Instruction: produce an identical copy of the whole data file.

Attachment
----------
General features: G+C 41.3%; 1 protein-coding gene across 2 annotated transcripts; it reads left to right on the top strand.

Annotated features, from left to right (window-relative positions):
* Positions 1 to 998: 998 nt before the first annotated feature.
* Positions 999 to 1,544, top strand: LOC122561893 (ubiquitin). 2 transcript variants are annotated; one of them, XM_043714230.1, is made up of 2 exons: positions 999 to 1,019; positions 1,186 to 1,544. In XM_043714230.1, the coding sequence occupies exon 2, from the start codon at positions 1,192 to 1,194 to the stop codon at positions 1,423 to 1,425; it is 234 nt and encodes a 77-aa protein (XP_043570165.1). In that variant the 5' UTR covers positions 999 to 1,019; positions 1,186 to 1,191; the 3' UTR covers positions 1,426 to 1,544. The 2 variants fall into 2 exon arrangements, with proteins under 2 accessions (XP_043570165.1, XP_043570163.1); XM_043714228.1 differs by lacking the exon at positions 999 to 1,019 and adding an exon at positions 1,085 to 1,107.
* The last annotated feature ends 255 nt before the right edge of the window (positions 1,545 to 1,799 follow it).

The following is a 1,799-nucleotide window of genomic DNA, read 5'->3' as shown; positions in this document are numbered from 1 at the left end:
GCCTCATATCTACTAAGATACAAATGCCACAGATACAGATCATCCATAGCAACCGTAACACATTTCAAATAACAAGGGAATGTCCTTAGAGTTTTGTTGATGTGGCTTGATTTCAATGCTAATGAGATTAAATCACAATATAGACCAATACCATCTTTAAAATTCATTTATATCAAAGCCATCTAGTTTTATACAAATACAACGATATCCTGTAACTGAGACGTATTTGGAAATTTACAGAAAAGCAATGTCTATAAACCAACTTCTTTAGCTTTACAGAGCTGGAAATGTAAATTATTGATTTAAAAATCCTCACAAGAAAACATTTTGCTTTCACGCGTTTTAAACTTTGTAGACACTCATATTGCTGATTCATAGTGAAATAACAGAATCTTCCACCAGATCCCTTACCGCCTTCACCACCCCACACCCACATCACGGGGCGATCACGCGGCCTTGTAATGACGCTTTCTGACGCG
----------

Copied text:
General features: G+C 41.3%; 1 protein-coding gene across 2 annotated transcripts; it reads left to right on the top strand.

Annotated features, from left to right (window-relative positions):
* Positions 1 to 998: 998 nt before the first annotated feature.
* Positions 999 to 1,544, top strand: LOC122561893 (ubiquitin). 2 transcript variants are annotated; one of them, XM_043714230.1, is made up of 2 exons: positions 999 to 1,019; positions 1,186 to 1,544. In XM_043714230.1, the coding sequence occupies exon 2, from the start codon at positions 1,192 to 1,194 to the stop codon at positions 1,423 to 1,425; it is 234 nt and encodes a 77-aa protein (XP_043570165.1). In that variant the 5' UTR covers positions 999 to 1,019; positions 1,186 to 1,191; the 3' UTR covers positions 1,426 to 1,544. The 2 variants fall into 2 exon arrangements, with proteins under 2 accessions (XP_043570165.1, XP_043570163.1); XM_043714228.1 differs by lacking the exon at positions 999 to 1,019 and adding an exon at positions 1,085 to 1,107.
* The last annotated feature ends 255 nt before the right edge of the window (positions 1,545 to 1,799 follow it).

The following is a 1,799-nucleotide window of genomic DNA, read 5'->3' as shown; positions in this document are numbered from 1 at the left end:
GCCTCATATCTACTAAGATACAAATGCCACAGATACAGATCATCCATAGCAACCGTAACACATTTCAAATAACAAGGGAATGTCCTTAGAGTTTTGTTGATGTGGCTTGATTTCAATGCTAATGAGATTAAATCACAATATAGACCAATACCATCTTTAAAATTCATTTATATCAAAGCCATCTAGTTTTATACAAATACAACGATATCCTGTAACTGAGACGTATTTGGAAATTTACAGAAAAGCAATGTCTATAAACCAACTTCTTTAGCTTTACAGAGCTGGAAATGTAAATTATTGATTTAAAAATCCTCACAAGAAAACATTTTGCTTTCACGCGTTTTAAACTTTGTAGACACTCATATTGCTGATTCATAGTGAAATAACAGAATCTTCCACCAGATCCCTTACCGCCTTCACCACCCCACACCCACATCACGGGGCGATCACGCGGCCTTGTAATGACGCTTTCTGACGCG